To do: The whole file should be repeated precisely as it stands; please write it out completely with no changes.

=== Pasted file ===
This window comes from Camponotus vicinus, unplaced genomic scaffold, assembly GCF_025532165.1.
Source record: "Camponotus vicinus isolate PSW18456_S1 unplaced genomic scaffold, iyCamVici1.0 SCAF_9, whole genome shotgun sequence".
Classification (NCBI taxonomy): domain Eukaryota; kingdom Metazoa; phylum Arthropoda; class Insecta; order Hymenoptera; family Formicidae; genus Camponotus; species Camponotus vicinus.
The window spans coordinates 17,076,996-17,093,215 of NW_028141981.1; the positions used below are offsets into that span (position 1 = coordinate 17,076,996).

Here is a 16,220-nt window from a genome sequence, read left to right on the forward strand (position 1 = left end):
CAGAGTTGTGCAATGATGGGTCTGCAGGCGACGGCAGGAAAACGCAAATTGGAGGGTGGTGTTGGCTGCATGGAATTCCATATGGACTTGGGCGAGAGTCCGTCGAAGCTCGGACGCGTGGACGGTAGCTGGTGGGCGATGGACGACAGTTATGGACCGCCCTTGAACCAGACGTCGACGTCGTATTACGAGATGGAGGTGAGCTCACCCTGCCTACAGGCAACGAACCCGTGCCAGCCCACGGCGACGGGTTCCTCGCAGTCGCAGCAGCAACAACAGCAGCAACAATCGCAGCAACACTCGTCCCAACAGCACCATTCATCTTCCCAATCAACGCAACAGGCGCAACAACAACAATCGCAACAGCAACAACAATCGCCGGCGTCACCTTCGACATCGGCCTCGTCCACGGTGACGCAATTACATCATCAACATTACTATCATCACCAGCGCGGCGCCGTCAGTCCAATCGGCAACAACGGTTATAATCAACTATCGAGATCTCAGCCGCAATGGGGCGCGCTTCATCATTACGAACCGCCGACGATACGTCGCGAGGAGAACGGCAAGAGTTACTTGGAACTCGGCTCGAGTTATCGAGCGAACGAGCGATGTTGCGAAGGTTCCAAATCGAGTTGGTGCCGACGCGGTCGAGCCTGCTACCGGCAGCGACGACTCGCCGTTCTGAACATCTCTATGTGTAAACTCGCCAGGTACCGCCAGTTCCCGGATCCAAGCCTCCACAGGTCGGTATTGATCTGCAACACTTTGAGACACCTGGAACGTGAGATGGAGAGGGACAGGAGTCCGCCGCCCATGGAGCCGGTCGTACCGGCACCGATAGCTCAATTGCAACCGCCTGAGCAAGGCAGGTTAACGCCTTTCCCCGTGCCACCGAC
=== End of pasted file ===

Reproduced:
This window comes from Camponotus vicinus, unplaced genomic scaffold, assembly GCF_025532165.1.
Source record: "Camponotus vicinus isolate PSW18456_S1 unplaced genomic scaffold, iyCamVici1.0 SCAF_9, whole genome shotgun sequence".
Classification (NCBI taxonomy): domain Eukaryota; kingdom Metazoa; phylum Arthropoda; class Insecta; order Hymenoptera; family Formicidae; genus Camponotus; species Camponotus vicinus.
The window spans coordinates 17,076,996-17,093,215 of NW_028141981.1; the positions used below are offsets into that span (position 1 = coordinate 17,076,996).

Here is a 16,220-nt window from a genome sequence, read left to right on the forward strand (position 1 = left end):
CAGAGTTGTGCAATGATGGGTCTGCAGGCGACGGCAGGAAAACGCAAATTGGAGGGTGGTGTTGGCTGCATGGAATTCCATATGGACTTGGGCGAGAGTCCGTCGAAGCTCGGACGCGTGGACGGTAGCTGGTGGGCGATGGACGACAGTTATGGACCGCCCTTGAACCAGACGTCGACGTCGTATTACGAGATGGAGGTGAGCTCACCCTGCCTACAGGCAACGAACCCGTGCCAGCCCACGGCGACGGGTTCCTCGCAGTCGCAGCAGCAACAACAGCAGCAACAATCGCAGCAACACTCGTCCCAACAGCACCATTCATCTTCCCAATCAACGCAACAGGCGCAACAACAACAATCGCAACAGCAACAACAATCGCCGGCGTCACCTTCGACATCGGCCTCGTCCACGGTGACGCAATTACATCATCAACATTACTATCATCACCAGCGCGGCGCCGTCAGTCCAATCGGCAACAACGGTTATAATCAACTATCGAGATCTCAGCCGCAATGGGGCGCGCTTCATCATTACGAACCGCCGACGATACGTCGCGAGGAGAACGGCAAGAGTTACTTGGAACTCGGCTCGAGTTATCGAGCGAACGAGCGATGTTGCGAAGGTTCCAAATCGAGTTGGTGCCGACGCGGTCGAGCCTGCTACCGGCAGCGACGACTCGCCGTTCTGAACATCTCTATGTGTAAACTCGCCAGGTACCGCCAGTTCCCGGATCCAAGCCTCCACAGGTCGGTATTGATCTGCAACACTTTGAGACACCTGGAACGTGAGATGGAGAGGGACAGGAGTCCGCCGCCCATGGAGCCGGTCGTACCGGCACCGATAGCTCAATTGCAACCGCCTGAGCAAGGCAGGTTAACGCCTTTCCCCGTGCCACCGAC